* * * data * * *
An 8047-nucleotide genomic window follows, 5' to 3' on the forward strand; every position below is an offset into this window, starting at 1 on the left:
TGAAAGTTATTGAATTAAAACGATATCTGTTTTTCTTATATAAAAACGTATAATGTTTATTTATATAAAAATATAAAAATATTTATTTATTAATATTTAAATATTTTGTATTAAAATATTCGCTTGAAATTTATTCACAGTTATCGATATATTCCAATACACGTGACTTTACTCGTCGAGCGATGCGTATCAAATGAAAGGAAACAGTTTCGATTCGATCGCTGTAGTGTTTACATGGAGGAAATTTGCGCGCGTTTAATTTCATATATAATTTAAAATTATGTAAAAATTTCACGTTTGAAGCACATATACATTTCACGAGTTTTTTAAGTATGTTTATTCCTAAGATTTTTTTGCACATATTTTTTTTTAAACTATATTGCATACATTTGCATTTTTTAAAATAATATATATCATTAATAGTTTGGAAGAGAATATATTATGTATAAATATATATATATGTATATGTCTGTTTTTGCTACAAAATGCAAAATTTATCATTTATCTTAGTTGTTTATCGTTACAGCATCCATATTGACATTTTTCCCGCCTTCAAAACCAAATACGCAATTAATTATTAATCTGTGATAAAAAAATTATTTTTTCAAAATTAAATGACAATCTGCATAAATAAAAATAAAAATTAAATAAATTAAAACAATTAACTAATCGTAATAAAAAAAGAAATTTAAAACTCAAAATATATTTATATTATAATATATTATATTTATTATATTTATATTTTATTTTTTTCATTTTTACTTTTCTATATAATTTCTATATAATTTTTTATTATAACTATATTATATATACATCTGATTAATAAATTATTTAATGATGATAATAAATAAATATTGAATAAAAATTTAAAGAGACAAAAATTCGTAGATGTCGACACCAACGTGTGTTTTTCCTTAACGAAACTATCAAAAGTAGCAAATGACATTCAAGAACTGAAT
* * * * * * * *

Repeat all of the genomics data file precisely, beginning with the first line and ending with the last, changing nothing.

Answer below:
An 8047-nucleotide genomic window follows, 5' to 3' on the forward strand; every position below is an offset into this window, starting at 1 on the left:
TGAAAGTTATTGAATTAAAACGATATCTGTTTTTCTTATATAAAAACGTATAATGTTTATTTATATAAAAATATAAAAATATTTATTTATTAATATTTAAATATTTTGTATTAAAATATTCGCTTGAAATTTATTCACAGTTATCGATATATTCCAATACACGTGACTTTACTCGTCGAGCGATGCGTATCAAATGAAAGGAAACAGTTTCGATTCGATCGCTGTAGTGTTTACATGGAGGAAATTTGCGCGCGTTTAATTTCATATATAATTTAAAATTATGTAAAAATTTCACGTTTGAAGCACATATACATTTCACGAGTTTTTTAAGTATGTTTATTCCTAAGATTTTTTTGCACATATTTTTTTTTAAACTATATTGCATACATTTGCATTTTTTAAAATAATATATATCATTAATAGTTTGGAAGAGAATATATTATGTATAAATATATATATATGTATATGTCTGTTTTTGCTACAAAATGCAAAATTTATCATTTATCTTAGTTGTTTATCGTTACAGCATCCATATTGACATTTTTCCCGCCTTCAAAACCAAATACGCAATTAATTATTAATCTGTGATAAAAAAATTATTTTTTCAAAATTAAATGACAATCTGCATAAATAAAAATAAAAATTAAATAAATTAAAACAATTAACTAATCGTAATAAAAAAAGAAATTTAAAACTCAAAATATATTTATATTATAATATATTATATTTATTATATTTATATTTTATTTTTTTCATTTTTACTTTTCTATATAATTTCTATATAATTTTTTATTATAACTATATTATATATACATCTGATTAATAAATTATTTAATGATGATAATAAATAAATATTGAATAAAAATTTAAAGAGACAAAAATTCGTAGATGTCGACACCAACGTGTGTTTTTCCTTAACGAAACTATCAAAAGTAGCAAATGACATTCAAGAACTGAAT